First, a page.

Tag Archives: storybookland

Acid, Ecstasy and Disneyland

Ask me the first time I let Michael into my heart?

I can tell you the steps, the baby steps, he made across the line into that first pumping valve. The first memory is taking him to see The Hollywood Stones in winter of 2012. The Hollywood Stones, once called Sticky Fingers, is the Rolling Stones cover band who first introduced me to the music back in 2001 in Pomona. I liked it. When I saw them last year on the Queen Mary, I had familiarized myself with the albums “Sticky Fingers” and “Let It Bleed” just because they ushered me through the door. I schedule my entire month around seeing them. As I once said to their saxophone player outside an Orange County steakhouse, “Hearing ‘Can’t You Hear Me Knockin’ live is just a gift.”

Dancing to the Stones

Once, the mentor, who broke my heart and leveled my self-esteem with her post-semester evaluation, invited me to her house for a reading in her Topanga home. It was the perfect opportunity to touch base with her again and give some credibility to my commitment as a writer. When I saw that The Hollywood Stones were playing the same night, I looked over at Michael. “Should I pretend to struggle over this decision?” I scratched out my old mentor’s event and wrote HOLLYWOOD STONES on my wall calendar. When I dance, when I dance to the music, it becomes my religion. That is when I feel the most alive.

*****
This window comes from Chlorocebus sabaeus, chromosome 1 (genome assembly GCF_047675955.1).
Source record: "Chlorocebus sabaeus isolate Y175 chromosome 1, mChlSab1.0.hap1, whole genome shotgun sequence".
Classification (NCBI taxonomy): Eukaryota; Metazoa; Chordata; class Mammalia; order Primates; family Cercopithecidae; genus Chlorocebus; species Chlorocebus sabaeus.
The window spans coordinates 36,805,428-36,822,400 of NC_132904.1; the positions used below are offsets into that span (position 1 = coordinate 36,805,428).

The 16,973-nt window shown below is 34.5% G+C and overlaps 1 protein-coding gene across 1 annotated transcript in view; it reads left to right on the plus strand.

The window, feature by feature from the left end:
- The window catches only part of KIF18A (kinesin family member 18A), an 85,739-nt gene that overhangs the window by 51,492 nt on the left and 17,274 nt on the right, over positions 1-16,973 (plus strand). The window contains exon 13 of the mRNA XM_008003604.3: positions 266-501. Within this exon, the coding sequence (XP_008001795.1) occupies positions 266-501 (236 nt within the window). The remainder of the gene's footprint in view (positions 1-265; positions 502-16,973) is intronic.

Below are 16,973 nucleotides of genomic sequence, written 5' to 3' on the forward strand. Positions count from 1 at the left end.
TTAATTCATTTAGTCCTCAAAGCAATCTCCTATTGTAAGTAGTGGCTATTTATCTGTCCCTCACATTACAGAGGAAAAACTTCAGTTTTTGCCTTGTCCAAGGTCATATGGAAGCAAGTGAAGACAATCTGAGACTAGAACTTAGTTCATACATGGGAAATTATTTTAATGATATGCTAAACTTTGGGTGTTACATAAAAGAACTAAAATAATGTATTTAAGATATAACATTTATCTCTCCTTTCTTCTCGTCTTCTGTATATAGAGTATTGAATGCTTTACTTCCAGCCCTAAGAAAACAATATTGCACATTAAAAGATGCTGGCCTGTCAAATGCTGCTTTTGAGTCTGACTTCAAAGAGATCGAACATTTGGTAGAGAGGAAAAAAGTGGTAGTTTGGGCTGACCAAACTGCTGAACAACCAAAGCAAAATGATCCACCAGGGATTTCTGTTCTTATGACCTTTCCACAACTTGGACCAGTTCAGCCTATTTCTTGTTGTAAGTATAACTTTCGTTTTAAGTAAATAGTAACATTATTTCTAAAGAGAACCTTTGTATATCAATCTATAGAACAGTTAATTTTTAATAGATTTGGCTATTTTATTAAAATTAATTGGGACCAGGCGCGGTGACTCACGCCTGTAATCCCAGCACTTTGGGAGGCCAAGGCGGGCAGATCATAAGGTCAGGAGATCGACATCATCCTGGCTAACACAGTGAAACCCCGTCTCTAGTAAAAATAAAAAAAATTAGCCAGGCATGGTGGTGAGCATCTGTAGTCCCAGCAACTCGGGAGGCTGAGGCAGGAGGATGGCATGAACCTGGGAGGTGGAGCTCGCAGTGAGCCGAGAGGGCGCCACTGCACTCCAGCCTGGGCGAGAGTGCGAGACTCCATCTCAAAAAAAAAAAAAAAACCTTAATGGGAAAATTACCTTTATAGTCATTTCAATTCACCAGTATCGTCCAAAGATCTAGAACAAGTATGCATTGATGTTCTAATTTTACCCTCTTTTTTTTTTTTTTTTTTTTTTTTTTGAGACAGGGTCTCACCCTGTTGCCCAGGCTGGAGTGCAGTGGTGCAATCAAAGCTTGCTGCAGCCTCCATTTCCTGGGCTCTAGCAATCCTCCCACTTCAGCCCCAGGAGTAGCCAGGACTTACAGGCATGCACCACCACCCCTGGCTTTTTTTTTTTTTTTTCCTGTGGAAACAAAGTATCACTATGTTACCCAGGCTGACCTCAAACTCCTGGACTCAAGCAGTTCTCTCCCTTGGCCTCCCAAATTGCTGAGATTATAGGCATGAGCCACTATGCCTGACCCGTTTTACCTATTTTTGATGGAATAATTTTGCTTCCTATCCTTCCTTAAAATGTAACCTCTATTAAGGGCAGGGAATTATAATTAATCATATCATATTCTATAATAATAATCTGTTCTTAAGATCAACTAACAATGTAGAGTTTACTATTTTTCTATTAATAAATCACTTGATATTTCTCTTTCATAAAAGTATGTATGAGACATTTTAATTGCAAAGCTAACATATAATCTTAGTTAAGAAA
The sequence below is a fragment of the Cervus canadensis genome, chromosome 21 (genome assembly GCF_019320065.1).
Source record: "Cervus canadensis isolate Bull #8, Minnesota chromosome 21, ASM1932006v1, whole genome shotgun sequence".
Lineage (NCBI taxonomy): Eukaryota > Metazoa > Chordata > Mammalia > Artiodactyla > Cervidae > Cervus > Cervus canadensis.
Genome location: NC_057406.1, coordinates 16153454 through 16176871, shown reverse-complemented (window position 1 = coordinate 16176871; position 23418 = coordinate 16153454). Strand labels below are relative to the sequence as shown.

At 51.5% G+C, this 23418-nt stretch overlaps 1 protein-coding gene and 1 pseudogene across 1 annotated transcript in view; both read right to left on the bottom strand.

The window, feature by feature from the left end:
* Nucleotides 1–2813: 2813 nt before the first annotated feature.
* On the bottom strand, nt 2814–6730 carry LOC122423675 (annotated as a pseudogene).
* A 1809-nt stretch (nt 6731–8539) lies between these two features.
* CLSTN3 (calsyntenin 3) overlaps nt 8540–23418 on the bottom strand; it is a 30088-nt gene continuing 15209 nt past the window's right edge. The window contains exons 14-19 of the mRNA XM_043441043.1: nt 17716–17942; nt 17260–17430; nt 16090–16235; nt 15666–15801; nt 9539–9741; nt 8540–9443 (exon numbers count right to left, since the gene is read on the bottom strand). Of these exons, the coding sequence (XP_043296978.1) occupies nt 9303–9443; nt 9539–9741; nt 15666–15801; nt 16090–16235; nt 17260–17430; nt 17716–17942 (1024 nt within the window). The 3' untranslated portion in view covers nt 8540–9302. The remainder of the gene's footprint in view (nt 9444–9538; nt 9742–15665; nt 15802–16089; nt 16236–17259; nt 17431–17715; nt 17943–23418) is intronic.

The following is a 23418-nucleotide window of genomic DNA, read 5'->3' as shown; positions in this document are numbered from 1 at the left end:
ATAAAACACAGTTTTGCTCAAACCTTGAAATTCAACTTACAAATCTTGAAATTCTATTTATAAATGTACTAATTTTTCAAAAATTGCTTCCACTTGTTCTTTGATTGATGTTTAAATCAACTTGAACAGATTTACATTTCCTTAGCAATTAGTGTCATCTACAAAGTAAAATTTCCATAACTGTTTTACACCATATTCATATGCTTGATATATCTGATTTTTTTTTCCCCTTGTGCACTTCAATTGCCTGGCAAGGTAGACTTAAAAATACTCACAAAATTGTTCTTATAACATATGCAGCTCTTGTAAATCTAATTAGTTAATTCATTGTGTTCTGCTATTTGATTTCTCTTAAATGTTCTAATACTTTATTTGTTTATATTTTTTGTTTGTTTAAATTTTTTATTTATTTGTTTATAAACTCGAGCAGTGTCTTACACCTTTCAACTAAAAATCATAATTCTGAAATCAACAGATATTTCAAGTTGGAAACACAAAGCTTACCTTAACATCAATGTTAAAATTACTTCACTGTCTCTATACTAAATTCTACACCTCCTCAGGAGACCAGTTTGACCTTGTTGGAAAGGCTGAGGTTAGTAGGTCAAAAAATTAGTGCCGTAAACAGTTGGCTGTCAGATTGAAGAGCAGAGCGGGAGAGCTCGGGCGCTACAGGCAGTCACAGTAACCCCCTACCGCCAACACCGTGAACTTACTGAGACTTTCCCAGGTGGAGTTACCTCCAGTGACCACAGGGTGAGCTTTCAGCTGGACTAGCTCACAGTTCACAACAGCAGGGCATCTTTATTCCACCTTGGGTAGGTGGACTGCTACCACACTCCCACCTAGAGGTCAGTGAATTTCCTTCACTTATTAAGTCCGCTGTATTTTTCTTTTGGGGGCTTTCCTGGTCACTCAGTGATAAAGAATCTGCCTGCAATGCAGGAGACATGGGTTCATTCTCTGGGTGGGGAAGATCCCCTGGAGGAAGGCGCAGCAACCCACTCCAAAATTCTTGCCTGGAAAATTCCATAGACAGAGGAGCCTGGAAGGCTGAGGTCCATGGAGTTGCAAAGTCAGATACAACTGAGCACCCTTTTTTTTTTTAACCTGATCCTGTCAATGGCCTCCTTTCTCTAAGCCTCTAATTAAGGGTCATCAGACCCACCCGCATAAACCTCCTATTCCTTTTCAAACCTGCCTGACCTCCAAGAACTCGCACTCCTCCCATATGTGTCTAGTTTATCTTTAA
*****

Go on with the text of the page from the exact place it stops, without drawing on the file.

The first night I took Michael to see them I knew that it would be a good indicator of where we would end up. Abe, my ex, would quickly run and hide during my dances. Was it out of fear or embarrassment? I never really figured it out.

Michael was ordering us drinks when the Stones hit their first song on stage. I was walking out of the bathroom and I felt the eyes of the band on me. It was a small venue. I am always the first to dance during the first song. And I am always alone.

I looked over to the bar and waved in Michael’s direction then started dancing. Michael creeped on the dance floor in my winter’s jacket. He was wearing it so I wouldn’t have to lug it around. I stopped to smile at him, as he sauntered on the floor towards me, sliding each sleeve up his forearm. I looked at the lead singer, Dick Swagger, and I watched him smile.

That was one of my favorite moments.

Another was on New Year’s Eve in a gay bar called Akbar. It was free and a last ditch effort during a busy dog walking season. Michael, Trent (my gay boyfriend) and myself all walked in knowing the DJs were usually hit and miss. This night it was Elton John, The Animals, The Monkees, The Black Keys, Jet and even Nancy Sinatra. We had a bag of cocaine on us and Michael was regularly excusing himself to the bathroom to take a few bumps.